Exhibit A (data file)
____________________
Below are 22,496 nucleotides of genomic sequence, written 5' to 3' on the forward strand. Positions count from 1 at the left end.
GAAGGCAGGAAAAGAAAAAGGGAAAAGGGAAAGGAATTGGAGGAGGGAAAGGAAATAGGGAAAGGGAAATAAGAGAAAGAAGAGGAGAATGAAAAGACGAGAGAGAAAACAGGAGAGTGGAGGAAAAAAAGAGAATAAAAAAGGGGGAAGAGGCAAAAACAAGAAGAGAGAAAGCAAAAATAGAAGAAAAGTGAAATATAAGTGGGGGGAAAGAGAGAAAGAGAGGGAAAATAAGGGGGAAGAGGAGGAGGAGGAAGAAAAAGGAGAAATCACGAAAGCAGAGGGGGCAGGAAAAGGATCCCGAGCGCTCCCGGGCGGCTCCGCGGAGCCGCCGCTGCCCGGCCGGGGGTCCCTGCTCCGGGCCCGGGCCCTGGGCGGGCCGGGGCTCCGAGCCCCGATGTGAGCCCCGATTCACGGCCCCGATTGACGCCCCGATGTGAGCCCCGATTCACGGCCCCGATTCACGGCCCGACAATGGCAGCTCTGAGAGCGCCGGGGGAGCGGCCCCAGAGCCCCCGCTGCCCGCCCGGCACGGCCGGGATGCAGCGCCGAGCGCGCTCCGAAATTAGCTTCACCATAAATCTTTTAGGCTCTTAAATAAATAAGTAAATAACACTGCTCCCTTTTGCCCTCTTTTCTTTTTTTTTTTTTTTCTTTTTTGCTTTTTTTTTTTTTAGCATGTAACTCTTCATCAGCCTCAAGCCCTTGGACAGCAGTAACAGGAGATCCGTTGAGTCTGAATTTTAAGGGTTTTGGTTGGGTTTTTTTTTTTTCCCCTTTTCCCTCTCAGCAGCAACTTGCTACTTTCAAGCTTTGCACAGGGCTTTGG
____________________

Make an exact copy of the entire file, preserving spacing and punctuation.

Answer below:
Below are 22,496 nucleotides of genomic sequence, written 5' to 3' on the forward strand. Positions count from 1 at the left end.
GAAGGCAGGAAAAGAAAAAGGGAAAAGGGAAAGGAATTGGAGGAGGGAAAGGAAATAGGGAAAGGGAAATAAGAGAAAGAAGAGGAGAATGAAAAGACGAGAGAGAAAACAGGAGAGTGGAGGAAAAAAAGAGAATAAAAAAGGGGGAAGAGGCAAAAACAAGAAGAGAGAAAGCAAAAATAGAAGAAAAGTGAAATATAAGTGGGGGGAAAGAGAGAAAGAGAGGGAAAATAAGGGGGAAGAGGAGGAGGAGGAAGAAAAAGGAGAAATCACGAAAGCAGAGGGGGCAGGAAAAGGATCCCGAGCGCTCCCGGGCGGCTCCGCGGAGCCGCCGCTGCCCGGCCGGGGGTCCCTGCTCCGGGCCCGGGCCCTGGGCGGGCCGGGGCTCCGAGCCCCGATGTGAGCCCCGATTCACGGCCCCGATTGACGCCCCGATGTGAGCCCCGATTCACGGCCCCGATTCACGGCCCGACAATGGCAGCTCTGAGAGCGCCGGGGGAGCGGCCCCAGAGCCCCCGCTGCCCGCCCGGCACGGCCGGGATGCAGCGCCGAGCGCGCTCCGAAATTAGCTTCACCATAAATCTTTTAGGCTCTTAAATAAATAAGTAAATAACACTGCTCCCTTTTGCCCTCTTTTCTTTTTTTTTTTTTTTCTTTTTTGCTTTTTTTTTTTTTAGCATGTAACTCTTCATCAGCCTCAAGCCCTTGGACAGCAGTAACAGGAGATCCGTTGAGTCTGAATTTTAAGGGTTTTGGTTGGGTTTTTTTTTTTTCCCCTTTTCCCTCTCAGCAGCAACTTGCTACTTTCAAGCTTTGCACAGGGCTTTGG